Channel sales is considered as one of the most male dominated fields in the business arena. However, Anita Kukreja has found a place of honour within this “Big Boys Club”. Primarily, she has worked within the IT industry, which too, is perceived as not being a gender balanced industry.
In her outing with NetMagic (now NTT Communications), she was instrumental in introducing the channel sales mindset into the company which was previously only depending on direct sales. Along with building the right internal policies for this, she also had to work hard to create trust and confidence with the channel community to get associated with the company. She is now working as the Head of Marketing and Channel Sales at multinational email communication solutions provider IceWarp‘s India team.
Channel Sales Challenge
Kukreja looked up to women like Sudha Murthy and Indira Nooyi in the early part of her career. While moving up the corporate ladder, she had many mentors including the then CEO of SecureSynergy Anil Menon from whom she learnt the nuances of marketing.
It was after that she shifted her focus to channel sales, about which she says, “It’s been very exciting and challenging to be in a role that is a revenue generator for the organization.” When she started doing it, there were not many women on the side of channel sales she found herself on. However, she is grateful to have found a welcoming environment to thrive in the field. Fortunately, she says, she got the support from her mentors and well-wishers who were confident in her abilities and provided her the opportunities to prove herself.
The changing IT workforce
As even the more traditional societies like India open up to the idea of working women, the number of female business leaders across the world is growing, believes Kukreja. “The new era business doesn’t rely on physical strength anymore. Here, skills matter. Women have natural skills such as determination, observations to details, uniform thinking, and long-term strategic vision which is an important and ideal quality for being a C-suite leader,” she asserts.
She points out that a huge proportion of the IT workforce in India are, in fact, women. Interestingly, the percentage of women in tech in India (35% of the total workforce) is much higher than in developed countries like the United Kingdom (which is 17%) and in the United States (20%), she points out. “This is an indicator of the fact that women in India are taking to technology better than their western counterparts,” she says. At IceWarp, women make 40% of the workforce, she adds.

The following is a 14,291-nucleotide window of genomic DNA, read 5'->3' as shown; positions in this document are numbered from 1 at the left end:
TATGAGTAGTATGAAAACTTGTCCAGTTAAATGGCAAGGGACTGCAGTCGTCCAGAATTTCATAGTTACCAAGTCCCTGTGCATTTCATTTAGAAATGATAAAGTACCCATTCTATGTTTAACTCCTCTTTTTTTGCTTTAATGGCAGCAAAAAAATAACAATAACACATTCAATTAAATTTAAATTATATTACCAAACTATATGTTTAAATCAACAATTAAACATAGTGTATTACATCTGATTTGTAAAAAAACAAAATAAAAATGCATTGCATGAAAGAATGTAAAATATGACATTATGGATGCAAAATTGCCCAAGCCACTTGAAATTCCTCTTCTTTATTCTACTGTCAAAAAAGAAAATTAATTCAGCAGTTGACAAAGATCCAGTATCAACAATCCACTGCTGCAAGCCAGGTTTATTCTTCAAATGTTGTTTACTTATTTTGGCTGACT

It is a recent phenomenon for India Inc to warm up to ideas like women’s equality, empowerment, and inclusion. “However, there is little action on the ground, unless mandated by boards or by regulations,” rues Kukreja.
She cites a Nasscom study which shows why despite their big numbers, not many women reach the top rung. It states that while there are 45% women occupying entry level positions in India’s IT industry, only 20% of the senior-level positions are filled by women. “Their progress, and numbers, fall drastically because of the need to balance work and home. For example, a Gender Balance India Survey claims over half of women employees quit after giving birth,” she says, explaining reasons for lesser number of women in leadership roles.
She holds the ‘always-on, always-available’ workplace culture of today as being partially responsible for holding back gender diversity, especially at mid to senior levels. Individuals often require to prioritize work over family, personal commitments, and well-being to rise to the top. “Men are perhaps more predisposed to making the trade-offs, while women end up picking the slack in household and other non-work responsibilities,” says Kukreja. Due to this, women tend to disadvantage themselves as they are often unavailable to deliver and participate in the ‘Always-on, always-available’ expectation.
As she considers work-life balance as one of the toughest challenges in the workplace, she believes that flexible working would help most women to overcome and manage it well. “Besides that, women around the world continue to face a wage gap. In fact, according to research, women on average will need to work more than 70 additional days each year just to catch up to the earnings of men,” she informs.
When any employee feels like an outsider in the workplace because of their unique qualities or differences whether it be gender, race/ethnicity, nationality, age, religion or sexual orientation, they feel excluded, believes Kukreja. “Exclusion comes at a great cost to organizations in the form of lower job satisfaction, reduced work effort, diminished employee voice, and greater intention to leave,” she points out. Building an inclusive workplace, she adds, means creating a culture that fully engages and supports all employees.